Tuesday, October 12, 2010

Why Money?

A brief history of money is as follows: before money most people lived in communal tribes where everything was shared and most labour was general and simple (i.e. hunter or gatherer), then came barter which allowed more specialization (i.e. farmer, rancher) but was incredibly ponderous as it fell on the people who had the surplus resource to find someone else who wanted that surplus resource but also had what you wanted. Then came the development of money that allowed for easy exchange and allowed for more specialization in labour (engineer, scientist, teacher, fashion designer).

Money is a step in a social financial evolution that has not yet culminated. Money is not the last step. Sharing, barter, money are each steps that have laid the ground work that has advanced our knowledge socially and technologically. However, money has runs it’s course and the next step in this on-going evolution is on the horizon, the abolishment of money replaced with access to the necessities for all the world’s people.

Money works best in an environment of scarcity and economic growth (expanding into new markets). There was nothing more efficient at allocating scarce resources than use of the price mechanism. The only problem is that the two key environmental factors that allow for the optimum use of money are no longer true, the factor of scarcity and the factor of economic growth.

Scarcity has been defeated through technological advances and globalization has allowed businesses to reach the saturation point of new markets. There are no more new horizons, economically speaking, that will allow for the growth that we’ve experienced perpetually for the past few centuries. Of course you may be thinking that how can I say we’ve defeated scarcity when some 3 billion people are underemployed and of those 2 billion people world-wide are underfed and of those 1 billion people are actually starving. So don’t we have scarcity? Yes we do. So what am I talking about? I am talking about the fact that we could solve this problem today if we wanted to. It is not that we don’t have the resources, we do. It is also not that we don’t have the labour; we have that in spades, 3 billion people’s worth. But do we have enough money? No we don’t.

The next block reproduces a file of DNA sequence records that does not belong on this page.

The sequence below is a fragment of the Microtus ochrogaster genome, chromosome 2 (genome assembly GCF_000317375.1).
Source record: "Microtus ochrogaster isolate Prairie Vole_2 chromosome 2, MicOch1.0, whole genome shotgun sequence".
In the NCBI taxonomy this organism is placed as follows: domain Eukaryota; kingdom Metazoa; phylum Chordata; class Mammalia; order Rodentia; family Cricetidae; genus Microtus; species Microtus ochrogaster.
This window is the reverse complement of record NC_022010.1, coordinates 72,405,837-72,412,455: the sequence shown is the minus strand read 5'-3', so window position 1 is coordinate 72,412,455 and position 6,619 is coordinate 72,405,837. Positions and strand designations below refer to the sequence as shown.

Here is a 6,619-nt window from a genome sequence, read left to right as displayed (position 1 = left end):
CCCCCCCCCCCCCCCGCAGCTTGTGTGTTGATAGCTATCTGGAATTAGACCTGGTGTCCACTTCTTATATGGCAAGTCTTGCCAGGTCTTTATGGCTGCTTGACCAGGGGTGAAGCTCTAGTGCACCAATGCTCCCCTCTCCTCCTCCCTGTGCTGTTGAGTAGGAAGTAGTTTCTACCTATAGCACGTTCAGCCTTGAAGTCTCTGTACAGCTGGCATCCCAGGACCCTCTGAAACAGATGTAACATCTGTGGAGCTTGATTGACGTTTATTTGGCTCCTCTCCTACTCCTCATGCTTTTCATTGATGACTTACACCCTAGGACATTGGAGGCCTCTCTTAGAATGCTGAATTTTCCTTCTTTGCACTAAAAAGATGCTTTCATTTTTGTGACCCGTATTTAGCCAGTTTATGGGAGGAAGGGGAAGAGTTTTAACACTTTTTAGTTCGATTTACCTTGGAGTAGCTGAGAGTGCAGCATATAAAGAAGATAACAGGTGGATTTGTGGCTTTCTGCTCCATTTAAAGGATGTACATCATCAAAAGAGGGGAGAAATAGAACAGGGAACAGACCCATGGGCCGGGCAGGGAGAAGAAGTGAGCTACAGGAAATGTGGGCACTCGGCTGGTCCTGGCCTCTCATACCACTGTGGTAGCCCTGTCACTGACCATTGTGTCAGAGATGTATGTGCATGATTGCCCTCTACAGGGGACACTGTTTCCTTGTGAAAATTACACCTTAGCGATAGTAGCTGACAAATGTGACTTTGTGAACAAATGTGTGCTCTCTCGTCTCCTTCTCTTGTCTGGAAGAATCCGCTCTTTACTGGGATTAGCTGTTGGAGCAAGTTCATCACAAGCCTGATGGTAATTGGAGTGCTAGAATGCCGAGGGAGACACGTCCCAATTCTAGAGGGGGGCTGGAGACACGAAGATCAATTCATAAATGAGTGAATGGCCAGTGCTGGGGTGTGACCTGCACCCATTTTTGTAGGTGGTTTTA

Money is our bottleneck.

Money was the solution to allocating scarce resources because the system was designed to assume that all resources are scarce. Notice that resources that are not scarce have no price attached, like air, and until recently water. Money’s strength has now turned into a weakness by restraining productivity and causing inefficiency to maintain profit.

Profit is directly tied to scarcity and inefficiency. The more abundant something is and the more efficient it is at its function the less profit exists. In an economic system that has as its incentive profit will produce an inefficient system that thrives on scarcity. Solutions that offer anything contrary will be ignored, bought out, or suppressed.

How is that you say? Look at all the advancements we’ve gained through our current capitalistic system, cars, computers, NASA, cell phones. Granted in a system based on competition in growing markets, innovation and efficiency can gain you market share at the expense of your competitors. In the environment we see ourselves in today we have the corporate trans-nationals, cartels and monopolies that through lobbying local governments to prevent entry of new players into the markets through excessive regulation and are themselves not curtailed or limited by any one government, do not have to innovate their products anymore, generally speaking. What the transnational are doing, since new markets are becoming less common with globalization, is they are using any means necessary to cut costs to enhance their earnings per share and the primary way they do that is through technological automation which leads to a phenomenon called technological unemployment, the replacement of human labour with machine. Productivity as delivered by machine is constantly rising while human labour is falling off as rapidly. A good video that describes this is called Awakenings available on-line for free.


Money ultimately means nothing, resources mean everything. We live in a unique time in which we can pull off that which would have been considered impossible just 20 years ago. Some still think it is impossible. I think that it is a failure in their imagination.

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